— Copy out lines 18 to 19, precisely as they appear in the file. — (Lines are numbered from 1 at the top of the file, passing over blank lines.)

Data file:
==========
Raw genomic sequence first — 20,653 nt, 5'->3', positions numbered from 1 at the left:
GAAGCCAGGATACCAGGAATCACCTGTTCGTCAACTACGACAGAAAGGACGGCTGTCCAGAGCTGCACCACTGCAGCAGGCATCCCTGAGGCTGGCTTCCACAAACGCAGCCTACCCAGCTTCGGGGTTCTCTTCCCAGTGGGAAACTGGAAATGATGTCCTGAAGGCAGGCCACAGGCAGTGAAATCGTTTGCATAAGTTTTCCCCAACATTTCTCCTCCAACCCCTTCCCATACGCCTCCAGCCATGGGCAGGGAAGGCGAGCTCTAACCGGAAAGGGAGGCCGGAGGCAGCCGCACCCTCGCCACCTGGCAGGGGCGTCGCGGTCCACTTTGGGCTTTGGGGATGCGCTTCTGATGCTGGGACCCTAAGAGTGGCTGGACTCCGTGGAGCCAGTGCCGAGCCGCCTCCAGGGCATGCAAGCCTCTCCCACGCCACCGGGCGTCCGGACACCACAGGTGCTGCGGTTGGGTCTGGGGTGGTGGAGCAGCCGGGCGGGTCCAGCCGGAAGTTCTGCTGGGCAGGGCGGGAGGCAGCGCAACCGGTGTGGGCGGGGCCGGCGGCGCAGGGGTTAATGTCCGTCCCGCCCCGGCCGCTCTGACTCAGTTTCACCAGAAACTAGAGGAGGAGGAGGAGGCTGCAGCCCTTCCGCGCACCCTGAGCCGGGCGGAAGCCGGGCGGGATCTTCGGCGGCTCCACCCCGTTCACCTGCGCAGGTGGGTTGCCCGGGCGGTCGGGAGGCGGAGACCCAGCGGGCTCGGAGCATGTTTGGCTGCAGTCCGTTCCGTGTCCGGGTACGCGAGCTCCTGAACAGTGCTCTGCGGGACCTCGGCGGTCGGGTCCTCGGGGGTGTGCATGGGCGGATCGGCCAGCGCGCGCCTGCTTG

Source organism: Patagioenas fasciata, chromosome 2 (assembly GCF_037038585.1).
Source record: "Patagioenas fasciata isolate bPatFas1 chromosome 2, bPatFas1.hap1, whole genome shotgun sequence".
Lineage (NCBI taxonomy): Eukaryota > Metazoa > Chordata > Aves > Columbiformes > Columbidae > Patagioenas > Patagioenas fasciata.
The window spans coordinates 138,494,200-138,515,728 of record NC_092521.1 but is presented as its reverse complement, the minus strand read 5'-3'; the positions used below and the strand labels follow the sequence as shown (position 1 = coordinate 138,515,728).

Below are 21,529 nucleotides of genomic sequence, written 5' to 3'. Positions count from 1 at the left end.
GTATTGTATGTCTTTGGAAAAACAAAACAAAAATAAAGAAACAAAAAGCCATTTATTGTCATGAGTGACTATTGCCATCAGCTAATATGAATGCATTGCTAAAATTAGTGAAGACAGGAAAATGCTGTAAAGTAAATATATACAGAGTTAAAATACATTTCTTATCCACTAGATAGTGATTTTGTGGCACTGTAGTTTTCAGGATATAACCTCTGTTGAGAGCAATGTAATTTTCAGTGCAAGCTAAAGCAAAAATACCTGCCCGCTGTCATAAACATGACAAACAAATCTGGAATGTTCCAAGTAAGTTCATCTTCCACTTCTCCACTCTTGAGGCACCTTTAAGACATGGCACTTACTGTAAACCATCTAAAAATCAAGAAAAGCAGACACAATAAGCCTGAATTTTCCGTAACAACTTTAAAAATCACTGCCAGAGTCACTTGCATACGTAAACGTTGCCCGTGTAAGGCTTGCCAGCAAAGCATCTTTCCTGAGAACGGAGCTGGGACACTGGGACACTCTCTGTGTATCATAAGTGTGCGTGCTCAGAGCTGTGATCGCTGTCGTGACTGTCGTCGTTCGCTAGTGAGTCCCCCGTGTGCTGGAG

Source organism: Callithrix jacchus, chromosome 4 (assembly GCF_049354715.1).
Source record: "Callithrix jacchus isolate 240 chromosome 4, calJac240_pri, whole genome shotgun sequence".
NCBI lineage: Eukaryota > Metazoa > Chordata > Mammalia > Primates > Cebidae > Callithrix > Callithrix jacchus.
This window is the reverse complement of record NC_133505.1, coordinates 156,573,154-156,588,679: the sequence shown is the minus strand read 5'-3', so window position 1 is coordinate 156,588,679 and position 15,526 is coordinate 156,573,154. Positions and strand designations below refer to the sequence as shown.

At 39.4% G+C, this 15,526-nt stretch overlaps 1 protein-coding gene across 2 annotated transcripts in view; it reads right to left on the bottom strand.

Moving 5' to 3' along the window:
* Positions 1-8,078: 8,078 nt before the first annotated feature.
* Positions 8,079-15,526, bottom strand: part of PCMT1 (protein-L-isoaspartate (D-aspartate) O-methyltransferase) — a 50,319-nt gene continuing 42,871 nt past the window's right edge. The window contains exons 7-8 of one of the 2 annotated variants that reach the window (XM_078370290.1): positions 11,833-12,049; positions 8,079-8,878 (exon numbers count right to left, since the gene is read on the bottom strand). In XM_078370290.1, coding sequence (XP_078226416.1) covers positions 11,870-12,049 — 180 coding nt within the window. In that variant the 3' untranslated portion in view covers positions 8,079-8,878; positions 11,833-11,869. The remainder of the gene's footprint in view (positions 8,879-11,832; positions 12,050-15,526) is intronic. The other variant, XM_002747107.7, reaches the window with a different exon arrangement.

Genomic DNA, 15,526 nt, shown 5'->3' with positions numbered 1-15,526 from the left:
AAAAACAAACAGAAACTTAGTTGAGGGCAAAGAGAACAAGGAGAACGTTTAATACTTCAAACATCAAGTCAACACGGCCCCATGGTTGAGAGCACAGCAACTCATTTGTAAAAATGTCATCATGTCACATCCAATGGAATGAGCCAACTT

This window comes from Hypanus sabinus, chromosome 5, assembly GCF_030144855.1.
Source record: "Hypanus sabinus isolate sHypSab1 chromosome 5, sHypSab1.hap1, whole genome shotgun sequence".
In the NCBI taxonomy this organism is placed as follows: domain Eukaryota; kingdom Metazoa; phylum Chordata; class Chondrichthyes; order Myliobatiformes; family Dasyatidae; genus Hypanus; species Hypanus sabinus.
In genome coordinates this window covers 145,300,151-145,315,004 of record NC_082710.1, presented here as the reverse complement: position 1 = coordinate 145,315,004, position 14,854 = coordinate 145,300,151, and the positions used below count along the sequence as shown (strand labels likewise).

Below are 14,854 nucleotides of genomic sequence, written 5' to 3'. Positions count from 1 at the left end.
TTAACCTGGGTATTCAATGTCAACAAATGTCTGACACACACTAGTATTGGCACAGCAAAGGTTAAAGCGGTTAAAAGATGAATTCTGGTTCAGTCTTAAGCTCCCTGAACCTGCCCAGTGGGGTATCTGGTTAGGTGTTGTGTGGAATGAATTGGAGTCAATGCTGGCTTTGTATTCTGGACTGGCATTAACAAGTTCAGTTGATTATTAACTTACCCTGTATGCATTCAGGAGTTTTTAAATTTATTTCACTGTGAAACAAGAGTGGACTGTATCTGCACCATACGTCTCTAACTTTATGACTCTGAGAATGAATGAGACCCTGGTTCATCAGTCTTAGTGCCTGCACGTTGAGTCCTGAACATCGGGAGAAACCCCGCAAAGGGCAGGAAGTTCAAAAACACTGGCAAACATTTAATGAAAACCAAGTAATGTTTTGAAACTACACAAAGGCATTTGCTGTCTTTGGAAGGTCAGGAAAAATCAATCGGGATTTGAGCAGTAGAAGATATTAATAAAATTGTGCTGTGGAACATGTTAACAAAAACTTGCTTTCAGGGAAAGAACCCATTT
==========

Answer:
AAAAACAAACAGAAACTTAGTTGAGGGCAAAGAGAACAAGGAGAACGTTTAATACTTCAAACATCAAGTCAACACGGCCCCATGGTTGAGAGCACAGCAACTCATTTGTAAAAATGTCATCATGTCACATCCAATGGAATGAGCCAACTT

This window comes from Hypanus sabinus, chromosome 5, assembly GCF_030144855.1.